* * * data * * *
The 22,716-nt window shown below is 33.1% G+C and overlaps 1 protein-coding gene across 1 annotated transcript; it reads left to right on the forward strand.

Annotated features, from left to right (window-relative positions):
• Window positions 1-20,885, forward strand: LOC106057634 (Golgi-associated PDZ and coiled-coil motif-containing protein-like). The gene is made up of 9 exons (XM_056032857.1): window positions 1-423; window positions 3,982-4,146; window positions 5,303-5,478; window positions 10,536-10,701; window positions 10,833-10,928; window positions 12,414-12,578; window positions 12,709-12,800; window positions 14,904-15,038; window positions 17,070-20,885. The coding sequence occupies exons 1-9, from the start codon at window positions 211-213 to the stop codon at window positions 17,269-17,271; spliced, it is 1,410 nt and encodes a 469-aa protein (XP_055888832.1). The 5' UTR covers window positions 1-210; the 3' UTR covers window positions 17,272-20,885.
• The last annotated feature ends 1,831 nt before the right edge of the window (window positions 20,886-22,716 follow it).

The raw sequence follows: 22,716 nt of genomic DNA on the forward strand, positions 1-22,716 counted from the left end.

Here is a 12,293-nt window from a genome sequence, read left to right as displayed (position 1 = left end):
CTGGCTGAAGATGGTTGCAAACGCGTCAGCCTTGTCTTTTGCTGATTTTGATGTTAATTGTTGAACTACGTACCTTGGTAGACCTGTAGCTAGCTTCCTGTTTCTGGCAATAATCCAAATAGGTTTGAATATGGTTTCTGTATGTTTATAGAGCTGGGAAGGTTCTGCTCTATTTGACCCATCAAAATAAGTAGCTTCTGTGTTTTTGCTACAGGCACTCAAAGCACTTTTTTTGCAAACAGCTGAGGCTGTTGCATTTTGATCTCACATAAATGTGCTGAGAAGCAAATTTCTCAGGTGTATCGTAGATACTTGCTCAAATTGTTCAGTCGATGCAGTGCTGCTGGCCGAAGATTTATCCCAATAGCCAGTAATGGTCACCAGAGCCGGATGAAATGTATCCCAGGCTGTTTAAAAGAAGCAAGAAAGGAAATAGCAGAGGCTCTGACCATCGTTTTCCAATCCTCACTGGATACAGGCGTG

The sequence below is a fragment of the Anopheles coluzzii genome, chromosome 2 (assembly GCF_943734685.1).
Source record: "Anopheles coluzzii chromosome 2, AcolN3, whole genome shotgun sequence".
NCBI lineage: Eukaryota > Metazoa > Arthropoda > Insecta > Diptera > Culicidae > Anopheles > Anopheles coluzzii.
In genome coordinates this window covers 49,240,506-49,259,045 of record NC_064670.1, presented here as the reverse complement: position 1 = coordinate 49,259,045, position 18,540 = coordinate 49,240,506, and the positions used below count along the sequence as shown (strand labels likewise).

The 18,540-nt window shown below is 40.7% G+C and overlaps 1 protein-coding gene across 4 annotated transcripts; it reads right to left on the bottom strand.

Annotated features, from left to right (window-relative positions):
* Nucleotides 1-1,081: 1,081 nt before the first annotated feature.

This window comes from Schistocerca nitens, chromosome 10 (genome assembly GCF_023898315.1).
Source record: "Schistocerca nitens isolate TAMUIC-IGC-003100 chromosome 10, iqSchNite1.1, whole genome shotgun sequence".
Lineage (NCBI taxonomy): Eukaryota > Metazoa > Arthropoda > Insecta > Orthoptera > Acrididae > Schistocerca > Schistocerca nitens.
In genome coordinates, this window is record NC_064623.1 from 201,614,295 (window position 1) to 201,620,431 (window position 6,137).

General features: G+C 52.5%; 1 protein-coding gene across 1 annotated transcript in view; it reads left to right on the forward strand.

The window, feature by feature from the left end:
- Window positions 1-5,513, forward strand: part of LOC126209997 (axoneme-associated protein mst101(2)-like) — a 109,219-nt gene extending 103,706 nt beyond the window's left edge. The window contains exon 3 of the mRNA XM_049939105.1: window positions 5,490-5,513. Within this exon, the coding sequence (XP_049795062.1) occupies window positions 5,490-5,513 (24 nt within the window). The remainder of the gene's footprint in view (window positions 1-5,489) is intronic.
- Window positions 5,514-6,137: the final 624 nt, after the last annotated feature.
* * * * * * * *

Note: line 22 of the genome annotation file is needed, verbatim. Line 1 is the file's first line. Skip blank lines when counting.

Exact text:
- Window positions 5,514-6,137: the final 624 nt, after the last annotated feature.